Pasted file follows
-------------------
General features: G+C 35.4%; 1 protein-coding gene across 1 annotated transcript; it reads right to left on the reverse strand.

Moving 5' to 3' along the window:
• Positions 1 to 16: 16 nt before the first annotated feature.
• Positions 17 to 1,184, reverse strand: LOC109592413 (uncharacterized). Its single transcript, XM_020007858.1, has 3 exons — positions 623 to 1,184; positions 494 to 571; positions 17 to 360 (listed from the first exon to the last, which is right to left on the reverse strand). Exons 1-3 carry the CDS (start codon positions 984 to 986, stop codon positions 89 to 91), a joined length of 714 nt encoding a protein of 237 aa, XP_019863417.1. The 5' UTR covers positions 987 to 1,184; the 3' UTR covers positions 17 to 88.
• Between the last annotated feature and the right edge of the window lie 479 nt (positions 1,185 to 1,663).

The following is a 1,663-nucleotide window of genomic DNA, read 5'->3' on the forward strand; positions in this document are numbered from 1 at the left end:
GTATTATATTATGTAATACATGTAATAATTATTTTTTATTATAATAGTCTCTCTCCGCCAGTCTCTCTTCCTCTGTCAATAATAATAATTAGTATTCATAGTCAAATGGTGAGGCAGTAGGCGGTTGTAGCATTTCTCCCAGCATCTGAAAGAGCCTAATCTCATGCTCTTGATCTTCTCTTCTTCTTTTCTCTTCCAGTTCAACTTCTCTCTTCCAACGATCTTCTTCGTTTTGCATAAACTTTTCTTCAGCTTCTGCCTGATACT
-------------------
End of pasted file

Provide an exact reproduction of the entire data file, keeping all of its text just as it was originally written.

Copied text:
General features: G+C 35.4%; 1 protein-coding gene across 1 annotated transcript; it reads right to left on the reverse strand.

Moving 5' to 3' along the window:
• Positions 1 to 16: 16 nt before the first annotated feature.
• Positions 17 to 1,184, reverse strand: LOC109592413 (uncharacterized). Its single transcript, XM_020007858.1, has 3 exons — positions 623 to 1,184; positions 494 to 571; positions 17 to 360 (listed from the first exon to the last, which is right to left on the reverse strand). Exons 1-3 carry the CDS (start codon positions 984 to 986, stop codon positions 89 to 91), a joined length of 714 nt encoding a protein of 237 aa, XP_019863417.1. The 5' UTR covers positions 987 to 1,184; the 3' UTR covers positions 17 to 88.
• Between the last annotated feature and the right edge of the window lie 479 nt (positions 1,185 to 1,663).

The following is a 1,663-nucleotide window of genomic DNA, read 5'->3' on the forward strand; positions in this document are numbered from 1 at the left end:
GTATTATATTATGTAATACATGTAATAATTATTTTTTATTATAATAGTCTCTCTCCGCCAGTCTCTCTTCCTCTGTCAATAATAATAATTAGTATTCATAGTCAAATGGTGAGGCAGTAGGCGGTTGTAGCATTTCTCCCAGCATCTGAAAGAGCCTAATCTCATGCTCTTGATCTTCTCTTCTTCTTTTCTCTTCCAGTTCAACTTCTCTCTTCCAACGATCTTCTTCGTTTTGCATAAACTTTTCTTCAGCTTCTGCCTGATACT